The year is 1523, and England is again preparing for war against its mortal enemy, France. Cardinal Wolsey is firmly in power as King Henry VIII’s right-hand man who is about to open Parliament, but Sir Thomas More’s star is slowly rising. London is busy, and at the center of it, all is Wolsey’s trumpeter and groom, Anthony Blanke. In this chaos of Wolsey’s household where murder and betrayal lie, and the enemies of the Cardinal begin to pile up. It is up to Anthony Blanke to clear his name and find the murderer before it is too late. Anthony’s latest thrilling adventure occurs in Steven Veerapen’s novel, “Of Judgement Fallen: An Anthony Blanke Tudor Mystery.”
Thank you, Polygon Books and Steven Veerapen, for sending me a copy of this novel. I enjoyed the first Anthony Blanke novel, “Of Blood Descended,” so when I heard that there was going to be a second mystery, I could not wait to read it.
Veerapen opens his novel with his first victim, Lancelot Cosyn, a scholar who is in a lot of pain and is on a mission. He is a man who detests Cardinal Wolsey, who he thinks is the source of evil in England, and he has chosen to take action by visiting the great man. Unfortunately, he is found dead inside Wolsey’s home before the meeting. Wolsey assigns Anthony Blanke the task of finding the person behind the murder of Cosyn before the news reaches the King’s ear and before Parliament opens.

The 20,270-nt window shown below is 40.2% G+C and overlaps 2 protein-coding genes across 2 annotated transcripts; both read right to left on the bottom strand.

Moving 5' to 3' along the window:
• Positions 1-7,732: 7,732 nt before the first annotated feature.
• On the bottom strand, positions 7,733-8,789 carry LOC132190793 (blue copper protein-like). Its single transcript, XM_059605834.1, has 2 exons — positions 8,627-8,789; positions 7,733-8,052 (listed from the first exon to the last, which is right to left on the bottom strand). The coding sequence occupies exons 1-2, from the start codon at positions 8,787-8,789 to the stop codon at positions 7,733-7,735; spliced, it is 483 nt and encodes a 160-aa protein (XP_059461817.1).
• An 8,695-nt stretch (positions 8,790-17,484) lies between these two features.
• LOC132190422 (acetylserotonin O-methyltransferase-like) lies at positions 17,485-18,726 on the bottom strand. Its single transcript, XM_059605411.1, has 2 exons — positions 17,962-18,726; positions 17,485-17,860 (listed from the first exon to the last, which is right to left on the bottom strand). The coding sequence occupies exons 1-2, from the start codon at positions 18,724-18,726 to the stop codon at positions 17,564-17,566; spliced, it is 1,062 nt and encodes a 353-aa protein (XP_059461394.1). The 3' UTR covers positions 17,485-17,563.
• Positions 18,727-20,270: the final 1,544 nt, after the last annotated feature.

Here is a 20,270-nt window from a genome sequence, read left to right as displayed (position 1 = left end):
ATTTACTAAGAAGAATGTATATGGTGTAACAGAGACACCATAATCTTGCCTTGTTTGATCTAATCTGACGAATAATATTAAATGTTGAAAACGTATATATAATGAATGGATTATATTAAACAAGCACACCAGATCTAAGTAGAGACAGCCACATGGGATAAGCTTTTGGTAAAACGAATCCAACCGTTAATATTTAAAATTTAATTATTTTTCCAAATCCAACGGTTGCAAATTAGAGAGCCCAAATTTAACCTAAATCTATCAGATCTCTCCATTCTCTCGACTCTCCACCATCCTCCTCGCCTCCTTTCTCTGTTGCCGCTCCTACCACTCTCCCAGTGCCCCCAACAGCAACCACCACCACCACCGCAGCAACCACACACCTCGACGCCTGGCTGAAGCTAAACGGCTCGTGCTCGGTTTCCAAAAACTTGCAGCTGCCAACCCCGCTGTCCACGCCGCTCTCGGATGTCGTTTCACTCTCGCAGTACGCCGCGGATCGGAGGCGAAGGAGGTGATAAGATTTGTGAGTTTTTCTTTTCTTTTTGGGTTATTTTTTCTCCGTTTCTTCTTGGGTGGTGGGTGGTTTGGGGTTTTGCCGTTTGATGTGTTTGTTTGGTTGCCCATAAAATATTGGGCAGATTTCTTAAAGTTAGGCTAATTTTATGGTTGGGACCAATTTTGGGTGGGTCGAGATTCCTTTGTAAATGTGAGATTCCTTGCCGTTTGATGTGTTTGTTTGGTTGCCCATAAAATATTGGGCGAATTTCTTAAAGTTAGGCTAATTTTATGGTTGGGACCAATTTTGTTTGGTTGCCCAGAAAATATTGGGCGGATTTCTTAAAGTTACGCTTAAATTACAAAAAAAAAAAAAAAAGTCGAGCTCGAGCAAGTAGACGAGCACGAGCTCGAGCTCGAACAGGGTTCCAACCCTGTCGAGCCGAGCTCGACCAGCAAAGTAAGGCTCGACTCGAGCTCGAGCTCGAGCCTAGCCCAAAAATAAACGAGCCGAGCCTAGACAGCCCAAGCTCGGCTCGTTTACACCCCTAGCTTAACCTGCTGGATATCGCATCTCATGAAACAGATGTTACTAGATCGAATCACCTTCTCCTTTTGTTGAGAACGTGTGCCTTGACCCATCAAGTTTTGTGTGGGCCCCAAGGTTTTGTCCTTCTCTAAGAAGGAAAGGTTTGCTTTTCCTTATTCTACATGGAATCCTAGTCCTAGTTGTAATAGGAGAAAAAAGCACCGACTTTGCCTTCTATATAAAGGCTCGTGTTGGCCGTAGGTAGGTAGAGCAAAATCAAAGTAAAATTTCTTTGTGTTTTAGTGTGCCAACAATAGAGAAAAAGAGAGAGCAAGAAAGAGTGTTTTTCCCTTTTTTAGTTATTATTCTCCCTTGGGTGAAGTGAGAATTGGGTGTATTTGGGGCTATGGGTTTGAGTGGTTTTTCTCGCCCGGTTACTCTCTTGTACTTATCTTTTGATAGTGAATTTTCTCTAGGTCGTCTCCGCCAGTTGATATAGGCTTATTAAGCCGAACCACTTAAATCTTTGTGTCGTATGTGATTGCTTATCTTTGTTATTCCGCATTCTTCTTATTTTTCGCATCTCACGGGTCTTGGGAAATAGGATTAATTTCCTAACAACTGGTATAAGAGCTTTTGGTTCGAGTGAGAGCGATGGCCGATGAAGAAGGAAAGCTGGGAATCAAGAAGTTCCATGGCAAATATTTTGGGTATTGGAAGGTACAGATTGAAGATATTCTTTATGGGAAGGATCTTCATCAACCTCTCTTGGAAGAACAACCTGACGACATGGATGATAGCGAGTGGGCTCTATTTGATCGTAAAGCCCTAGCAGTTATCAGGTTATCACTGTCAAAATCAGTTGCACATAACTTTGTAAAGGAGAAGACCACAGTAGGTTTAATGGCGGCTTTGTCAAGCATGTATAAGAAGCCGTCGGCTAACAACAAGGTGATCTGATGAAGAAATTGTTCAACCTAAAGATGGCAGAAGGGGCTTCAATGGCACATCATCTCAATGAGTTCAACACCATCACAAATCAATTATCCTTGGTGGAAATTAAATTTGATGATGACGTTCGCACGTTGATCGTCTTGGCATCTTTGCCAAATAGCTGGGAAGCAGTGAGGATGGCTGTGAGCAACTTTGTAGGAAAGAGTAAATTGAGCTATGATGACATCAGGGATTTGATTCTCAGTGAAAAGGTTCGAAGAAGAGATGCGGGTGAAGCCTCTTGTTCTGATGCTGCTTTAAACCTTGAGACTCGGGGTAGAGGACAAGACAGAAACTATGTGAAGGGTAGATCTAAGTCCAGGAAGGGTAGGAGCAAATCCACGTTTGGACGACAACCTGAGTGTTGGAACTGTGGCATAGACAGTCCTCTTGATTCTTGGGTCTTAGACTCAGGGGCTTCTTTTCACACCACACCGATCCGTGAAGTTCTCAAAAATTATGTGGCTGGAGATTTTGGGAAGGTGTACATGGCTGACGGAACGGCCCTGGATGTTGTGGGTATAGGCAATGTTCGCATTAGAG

As Anthony begins his investigation, more bodies of the Cardinal’s enemies start to pile up around him, so he enlists the help of Sir Thomas More to find the murderer. The color of his skin and how close Anthony is to the case make people suspect him of being involved in these dastardly deeds. Anthony, his friend Mark, and a pup named Bo work with Thomas More to prove Anthony’s innocence and determine why these people were murdered and who was behind the chaos in London.
What I love about this series is the diversity that Veerapen has chosen to show in Tudor England. Racism and religious issues are complex issues to discuss. Still, Veerapen has given his audience a window into the past and showed what it might have been like for a person of color to prove themselves in the court of Henry VIII while also dealing with people deemed as heretics for their beliefs.
This was a well-written mystery full of twists and turns that kept me guessing until the end. I had no clue who might have done it until the end, a sign of a fantastic mystery writer. If you are a fan of the first Anthony Blanke murder mystery and want another adventure, “Of Judgement Fallen: An Anthony Blanke Tudor Mystery” by Steven Veerapen must be on your to-be-read pile.